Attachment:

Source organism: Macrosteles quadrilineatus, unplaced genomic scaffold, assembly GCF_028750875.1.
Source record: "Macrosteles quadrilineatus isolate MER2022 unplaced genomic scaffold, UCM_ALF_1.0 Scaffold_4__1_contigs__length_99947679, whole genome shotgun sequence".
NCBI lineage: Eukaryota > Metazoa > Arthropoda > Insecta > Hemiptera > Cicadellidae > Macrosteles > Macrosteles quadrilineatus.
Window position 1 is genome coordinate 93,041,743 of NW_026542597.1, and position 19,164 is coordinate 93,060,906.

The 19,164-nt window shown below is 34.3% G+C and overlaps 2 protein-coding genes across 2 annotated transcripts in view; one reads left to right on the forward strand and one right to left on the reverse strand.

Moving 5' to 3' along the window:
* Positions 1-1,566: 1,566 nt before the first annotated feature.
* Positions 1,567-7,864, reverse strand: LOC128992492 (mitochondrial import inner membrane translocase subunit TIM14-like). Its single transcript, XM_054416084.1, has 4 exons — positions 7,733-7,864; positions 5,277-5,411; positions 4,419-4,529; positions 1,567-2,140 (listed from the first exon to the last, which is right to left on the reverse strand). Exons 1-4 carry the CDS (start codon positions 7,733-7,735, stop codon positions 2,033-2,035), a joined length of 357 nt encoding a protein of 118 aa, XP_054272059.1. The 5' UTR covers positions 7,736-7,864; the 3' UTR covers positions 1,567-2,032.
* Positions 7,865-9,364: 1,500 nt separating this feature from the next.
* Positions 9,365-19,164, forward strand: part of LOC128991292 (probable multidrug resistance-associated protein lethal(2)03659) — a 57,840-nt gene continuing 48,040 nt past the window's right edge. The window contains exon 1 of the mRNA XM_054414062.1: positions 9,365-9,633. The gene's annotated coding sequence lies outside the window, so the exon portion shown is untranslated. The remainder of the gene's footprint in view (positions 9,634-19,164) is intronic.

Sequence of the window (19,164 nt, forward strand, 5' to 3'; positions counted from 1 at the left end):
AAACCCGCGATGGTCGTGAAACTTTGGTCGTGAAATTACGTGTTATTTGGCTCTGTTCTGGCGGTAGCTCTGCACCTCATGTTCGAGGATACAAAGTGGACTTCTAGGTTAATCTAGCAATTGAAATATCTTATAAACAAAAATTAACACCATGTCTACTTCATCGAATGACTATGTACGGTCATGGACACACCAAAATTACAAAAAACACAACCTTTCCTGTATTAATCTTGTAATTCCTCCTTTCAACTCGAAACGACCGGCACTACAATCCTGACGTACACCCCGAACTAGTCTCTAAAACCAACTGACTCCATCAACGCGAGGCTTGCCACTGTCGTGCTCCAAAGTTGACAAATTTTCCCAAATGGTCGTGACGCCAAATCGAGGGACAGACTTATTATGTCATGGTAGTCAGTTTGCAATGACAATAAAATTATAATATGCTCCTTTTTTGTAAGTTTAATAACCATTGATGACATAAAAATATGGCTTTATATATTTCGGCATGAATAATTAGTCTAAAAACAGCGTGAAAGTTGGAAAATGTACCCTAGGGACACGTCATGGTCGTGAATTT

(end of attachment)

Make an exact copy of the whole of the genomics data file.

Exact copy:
Source organism: Macrosteles quadrilineatus, unplaced genomic scaffold, assembly GCF_028750875.1.
Source record: "Macrosteles quadrilineatus isolate MER2022 unplaced genomic scaffold, UCM_ALF_1.0 Scaffold_4__1_contigs__length_99947679, whole genome shotgun sequence".
NCBI lineage: Eukaryota > Metazoa > Arthropoda > Insecta > Hemiptera > Cicadellidae > Macrosteles > Macrosteles quadrilineatus.
Window position 1 is genome coordinate 93,041,743 of NW_026542597.1, and position 19,164 is coordinate 93,060,906.

The 19,164-nt window shown below is 34.3% G+C and overlaps 2 protein-coding genes across 2 annotated transcripts in view; one reads left to right on the forward strand and one right to left on the reverse strand.

Moving 5' to 3' along the window:
* Positions 1-1,566: 1,566 nt before the first annotated feature.
* Positions 1,567-7,864, reverse strand: LOC128992492 (mitochondrial import inner membrane translocase subunit TIM14-like). Its single transcript, XM_054416084.1, has 4 exons — positions 7,733-7,864; positions 5,277-5,411; positions 4,419-4,529; positions 1,567-2,140 (listed from the first exon to the last, which is right to left on the reverse strand). Exons 1-4 carry the CDS (start codon positions 7,733-7,735, stop codon positions 2,033-2,035), a joined length of 357 nt encoding a protein of 118 aa, XP_054272059.1. The 5' UTR covers positions 7,736-7,864; the 3' UTR covers positions 1,567-2,032.
* Positions 7,865-9,364: 1,500 nt separating this feature from the next.
* Positions 9,365-19,164, forward strand: part of LOC128991292 (probable multidrug resistance-associated protein lethal(2)03659) — a 57,840-nt gene continuing 48,040 nt past the window's right edge. The window contains exon 1 of the mRNA XM_054414062.1: positions 9,365-9,633. The gene's annotated coding sequence lies outside the window, so the exon portion shown is untranslated. The remainder of the gene's footprint in view (positions 9,634-19,164) is intronic.

Sequence of the window (19,164 nt, forward strand, 5' to 3'; positions counted from 1 at the left end):
AAACCCGCGATGGTCGTGAAACTTTGGTCGTGAAATTACGTGTTATTTGGCTCTGTTCTGGCGGTAGCTCTGCACCTCATGTTCGAGGATACAAAGTGGACTTCTAGGTTAATCTAGCAATTGAAATATCTTATAAACAAAAATTAACACCATGTCTACTTCATCGAATGACTATGTACGGTCATGGACACACCAAAATTACAAAAAACACAACCTTTCCTGTATTAATCTTGTAATTCCTCCTTTCAACTCGAAACGACCGGCACTACAATCCTGACGTACACCCCGAACTAGTCTCTAAAACCAACTGACTCCATCAACGCGAGGCTTGCCACTGTCGTGCTCCAAAGTTGACAAATTTTCCCAAATGGTCGTGACGCCAAATCGAGGGACAGACTTATTATGTCATGGTAGTCAGTTTGCAATGACAATAAAATTATAATATGCTCCTTTTTTGTAAGTTTAATAACCATTGATGACATAAAAATATGGCTTTATATATTTCGGCATGAATAATTAGTCTAAAAACAGCGTGAAAGTTGGAAAATGTACCCTAGGGACACGTCATGGTCGTGAATTT